Hughes and Eldridge’s real home is an hour and a half upstate in Garrison (“Maximum retreat in the minimum amount of time,” theorizes an acquaintance of theirs). The property includes a farmhouse built in the 1800s once owned by a Vanderbilt and a 5,000-square-foot main house with eight fireplaces and more than enough acreage for their Rhodesian Ridgeback, Lucy, to roam.
The house in Garrison is also in the congressional district that Republican Nan Hayworth won, in a surprise, in 2010, and friends of theirs say that Eldridge talked about running for the seat, which another gay Democrat, Sean Patrick Maloney, took back this November. Eldridge denied to me that he considered it (he and Hughes threw fund-raisers for Maloney) and says he is now primarily focused on helping with another Cuomo initiative: campaign-finance reform. The strategy is duplicated from the gay-marriage fight: pairing a private, outside education-and-fund-raising effort with the governor’s Albany inside game. Just to avoid the appearance of hypocrisy, Eldridge says that he and Hughes are now matching campaign donations with donations to campaign-finance reform.
And for now, Eldridge is not running for anything. “No, no, no,” says Hughes. “He’s 26. He’s going to do all kinds of things in politics, but I don’t think there’s any rush.”
Things had been grim for some time at The New Republic before Hughes bought it in March. It was down to being printed twenty times a year. Foer—the most recent wunderkind editor in a long line of them including Andrew Sullivan, Hendrik Hertzberg, and Michael Kinsley—had stepped down in the face of all the layoffs mandated by ownership, which kept changing. He was replaced by Richard Just, also young, who made the best of a bad situation (even getting The New Republic a National Magazine Award nomination a year ago). “Richard and I were both very, very worried,” says Wieseltier, head-to-toe in black and wearing aviators when he greets me in his corner office, which is almost comically stacked with books. “We would constantly commiserate about, you know, what the fuck we were supposed to do. Then one day he came in and said, ‘Do you know who Chris Hughes is?’ ” Wieseltier didn’t but suggested that Richard cold-call him. “Next thing I knew, Richard and I were meeting Chris for brunch at the Mandarin Oriental.”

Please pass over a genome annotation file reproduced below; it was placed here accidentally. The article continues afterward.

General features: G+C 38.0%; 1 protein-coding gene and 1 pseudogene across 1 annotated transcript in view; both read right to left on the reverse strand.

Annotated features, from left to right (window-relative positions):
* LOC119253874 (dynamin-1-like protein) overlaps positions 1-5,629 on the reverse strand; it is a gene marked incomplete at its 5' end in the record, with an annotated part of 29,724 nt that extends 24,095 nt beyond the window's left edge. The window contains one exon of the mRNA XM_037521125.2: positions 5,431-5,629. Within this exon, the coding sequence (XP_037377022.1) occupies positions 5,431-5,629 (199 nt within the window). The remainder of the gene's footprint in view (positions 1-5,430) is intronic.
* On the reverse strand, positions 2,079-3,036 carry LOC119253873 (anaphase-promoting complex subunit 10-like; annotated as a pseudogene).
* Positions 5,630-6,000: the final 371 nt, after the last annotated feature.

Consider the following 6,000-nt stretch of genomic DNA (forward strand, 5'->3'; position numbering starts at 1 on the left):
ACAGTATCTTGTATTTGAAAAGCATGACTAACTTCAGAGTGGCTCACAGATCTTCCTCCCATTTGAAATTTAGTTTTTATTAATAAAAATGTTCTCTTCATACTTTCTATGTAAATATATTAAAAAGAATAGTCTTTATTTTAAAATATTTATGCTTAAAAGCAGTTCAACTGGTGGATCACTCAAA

By doing this, Just saved the magazine but not his job. He had misunderstood Hughes’s intentions. Which were to be hands-on. Hughes ordered the presses stopped on the first issue because he found the cover line too unserious (“Cry Babies,” for a story about Wall Street turning on Obama). He wrote the editorials and took up the restaffing of the magazine himself, sidelining Just. He tried to hire, or hire back, writers from magazines with circulations far larger than The New Republic’s. He was going to re-create the magazine as something like The New York Review of Books meets The Economist, he told these people, who were amazed by his bustling persona and confidence. Among those he tried to lure over: Ryan Lizza, a former New Republic writer now at The New Yorker; Hanna Rosin, another alumna now at The Atlantic; Mark Leibovitch, at the Times Magazine; Dexter Filkins, formerly of the Times; as well as several writers for this magazine. None of the big names joined this small ship, however inspiring its new manifest, other than Walter Kirn, who’d been at GQ and who wrote an evocative memoir this summer about his parents converting to Mormonism and the meaning of that church to him.
Foer was editor-at-large of the magazine at the time—“and very much at large,” he says when I meet him in Hughes’s office in D.C. Foer is a gregarious, at times bro-ish (in a nerdy way), 38-year-old who grew up in D.C. and had spent nearly his entire career in the cloisters of The New Republic, pausing in his twenties to write a book called How Soccer Explains the World (it opens winningly with the confession that “I suck at soccer” and explains that his parents hoped playing the sport would “necessitate my becoming more aggressive, a breaking through of inhibitions”). He grew up in Washington in a family of overachievers: his younger brothers are Joshua Foer, who wrote a best-selling book on memory, and the novelist Jonathan Safran Foer (who was for a while working on an HBO show based in part on the Foers’ Washington and the Peretz-era magazine). He’s thoroughly a part of the native life of that town; his wife was even one of the producers of The Real Housewives of D.C. While at large, he’d been helping take care of their kids and working on an anthology called Jewish Jocks and a history of liberalism in America—which was really a history of the magazine.